The paper is organized as follows. In Section 2, we precise the conditions under which there is at least a branch of Tperiodic solutions to (2) emanating from ${x}_{0}$. This existence result follows from the application of [[36], Theorem 2]; this theorem relies on the method introduced in [23]. Precisely, to solve the bifurcation problem for (2), we introduce an equivalent integral equation whose zeros are the Tperiodic solutions to (2) and that we rewrite in the following form:
where $\tilde{P}:{C}_{T}(E)\to {C}_{T}(E)$ and $\tilde{Q}:{C}_{T}(E)\times [0,1]\to {C}_{T}(E)$. This equation has a branch of solutions originating from ${x}_{0}({\theta}_{0})$ if the Malkin bifurcation function given by
has ${\theta}_{0}\in [0,T]$ as simple zero. Here, for any $\theta \in [0,T]$, ${x}_{0}(\theta )\in {C}_{T}(E)$ is given by ${x}_{0}(\theta )(\cdot ):={x}_{\theta}(\cdot )=x(\cdot +\theta )$, ${z}_{0}(\theta )$ is the eigenvector corresponding to the simple eigenvalue 0 of ${({\tilde{P}}^{\prime}({x}_{0}(\theta )))}^{\ast}$ and $\u3008\cdot ,\cdot \u3009$ denotes the duality pairing of E with its dual ${E}^{\prime}$. The main difficulty to verify the conditions of [[36], Theorem 2] consists in proving that the zero eigenvalue of ${\tilde{P}}^{\prime}({x}_{0}(\theta ))$ is simple. In fact, in this case, the assumption that the linearized equation, around the limit cycle ${x}_{0}(\theta )$, $\theta \in [0,T]$, of the autonomous system at $\epsilon =0$, does not have neither Tperiodic solutions linearly independent with ${x}_{0}^{\prime}(\theta )$ nor Floquet adjoint solutions to ${x}_{0}^{\prime}(\theta )$ does not guarantee that the zero eigenvalue of ${\tilde{P}}^{\prime}({x}_{0}(\theta ))$ is simple. To overcome this difficulty, we define in Section 3 a novel integral operator, equivalent to that associated to (2) with the property that for the resulting equation $P(x)+\epsilon Q(x,\epsilon )=0$, the operator ${P}^{\prime}({x}_{0}(\theta ))$ has 0 as simple eigenvalue.
Furthermore, in Section 4, we calculate the Malkin bifurcation function associated to the integral operator introduced in Section 3, and we formulate in Theorem 2 the result of the existence of a branch of Tperiodic solutions parameterized by $\epsilon \ge 0$ small. Proposition 1 of Section 5 states a somewhat surprising result: the Malkin functions associated to the two integral operators coincide and they have the common form of the classical Malkin function introduced for ordinary differential equations in finite dimensional spaces of the form (1). Finally, in Section 6, we provide a concrete example of a system of partial differential equations to which our abstract bifurcation result applies.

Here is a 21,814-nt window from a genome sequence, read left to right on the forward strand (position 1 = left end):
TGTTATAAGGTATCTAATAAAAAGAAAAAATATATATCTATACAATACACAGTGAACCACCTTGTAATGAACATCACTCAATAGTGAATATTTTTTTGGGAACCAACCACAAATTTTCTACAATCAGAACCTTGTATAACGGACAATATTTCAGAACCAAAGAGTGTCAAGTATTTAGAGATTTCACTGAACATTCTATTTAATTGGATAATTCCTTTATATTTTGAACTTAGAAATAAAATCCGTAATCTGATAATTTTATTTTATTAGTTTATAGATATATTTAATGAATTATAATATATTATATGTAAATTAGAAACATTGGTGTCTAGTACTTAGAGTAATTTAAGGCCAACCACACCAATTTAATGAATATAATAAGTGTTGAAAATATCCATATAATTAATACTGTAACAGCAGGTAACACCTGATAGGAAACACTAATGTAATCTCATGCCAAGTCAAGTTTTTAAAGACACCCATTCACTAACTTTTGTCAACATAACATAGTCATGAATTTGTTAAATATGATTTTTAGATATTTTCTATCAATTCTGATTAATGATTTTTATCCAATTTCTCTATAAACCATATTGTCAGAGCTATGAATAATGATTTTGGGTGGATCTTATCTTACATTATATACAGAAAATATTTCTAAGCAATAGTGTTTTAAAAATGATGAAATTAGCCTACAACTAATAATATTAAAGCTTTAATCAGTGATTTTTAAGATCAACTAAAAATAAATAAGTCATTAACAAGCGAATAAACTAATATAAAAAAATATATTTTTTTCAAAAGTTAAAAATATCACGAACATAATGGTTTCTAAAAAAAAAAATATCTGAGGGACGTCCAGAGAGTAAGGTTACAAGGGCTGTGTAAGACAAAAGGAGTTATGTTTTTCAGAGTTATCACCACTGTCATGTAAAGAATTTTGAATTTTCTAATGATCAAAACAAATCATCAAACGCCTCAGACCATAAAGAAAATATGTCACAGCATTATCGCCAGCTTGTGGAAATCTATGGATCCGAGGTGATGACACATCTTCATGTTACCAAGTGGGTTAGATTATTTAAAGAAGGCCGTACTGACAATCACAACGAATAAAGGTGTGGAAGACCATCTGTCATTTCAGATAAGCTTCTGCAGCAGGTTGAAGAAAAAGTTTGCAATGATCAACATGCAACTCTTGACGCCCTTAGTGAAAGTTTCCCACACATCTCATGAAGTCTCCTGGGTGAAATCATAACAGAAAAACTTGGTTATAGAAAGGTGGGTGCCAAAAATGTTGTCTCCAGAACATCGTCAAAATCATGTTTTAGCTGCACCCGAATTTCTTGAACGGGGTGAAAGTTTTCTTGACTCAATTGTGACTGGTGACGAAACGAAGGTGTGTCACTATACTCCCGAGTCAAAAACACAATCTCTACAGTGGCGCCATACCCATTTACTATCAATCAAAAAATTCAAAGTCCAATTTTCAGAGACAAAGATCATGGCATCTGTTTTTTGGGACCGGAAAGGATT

2 Assumptions and statement of the problem
The paper deals with the problem of the existence of bifurcation of Tperiodic solutions for the Tperiodically perturbed autonomous equation of the form
from a Tperiodic limit cycle ${x}_{0}$ of the unperturbed system corresponding to $\epsilon =0$. Here, A is the infinitesimal generator of a strongly continuous semigroup ${e}^{At}$, $t\ge 0$, acting in the Banach space E, which satisfies the RadonNikodym property; see [[37], Theorem 23, p.276]; $\varphi :E\to E$, $\psi :\mathbb{R}\times E\times [0,1]\to E$ is Tperiodic and $x\in {C}_{T}(E)$, the space of Tperiodic continuous functions $x:\mathbb{R}\to E$.
Throughout the paper, we assume the following conditions on A, ϕ and ψ.

(H1) ${({e}^{At})}^{\ast}={e}^{{A}^{\ast}t}$ and there exists ${\alpha}_{0}>0$ such that
$${\parallel {e}^{At}\parallel}_{E}\le {e}^{{\alpha}_{0}t},\phantom{\rule{1em}{0ex}}t\ge 0.$$ 
(H2) ϕ is twice continuously Fréchet differentiable, ψ is continuously Fréchet differentiable with respect to the pair $(x,\epsilon )$. Moreover, for any nonempty, bounded set $\mathrm{\Omega}\subset E$ we have
$$\begin{array}{c}\chi (\varphi (\mathrm{\Omega}))\le k\chi (\mathrm{\Omega});\hfill \\ \chi \left(\psi ([0,T]\times \mathrm{\Omega}\times [0,1])\right)\le l\chi (\mathrm{\Omega}),\hfill \end{array}$$where $0<k/{\alpha}_{0}<1$, $l>0$ and $\chi (\cdot )$ is the Hausdorff measure of noncompactness [38].

(H3) The unperturbed equation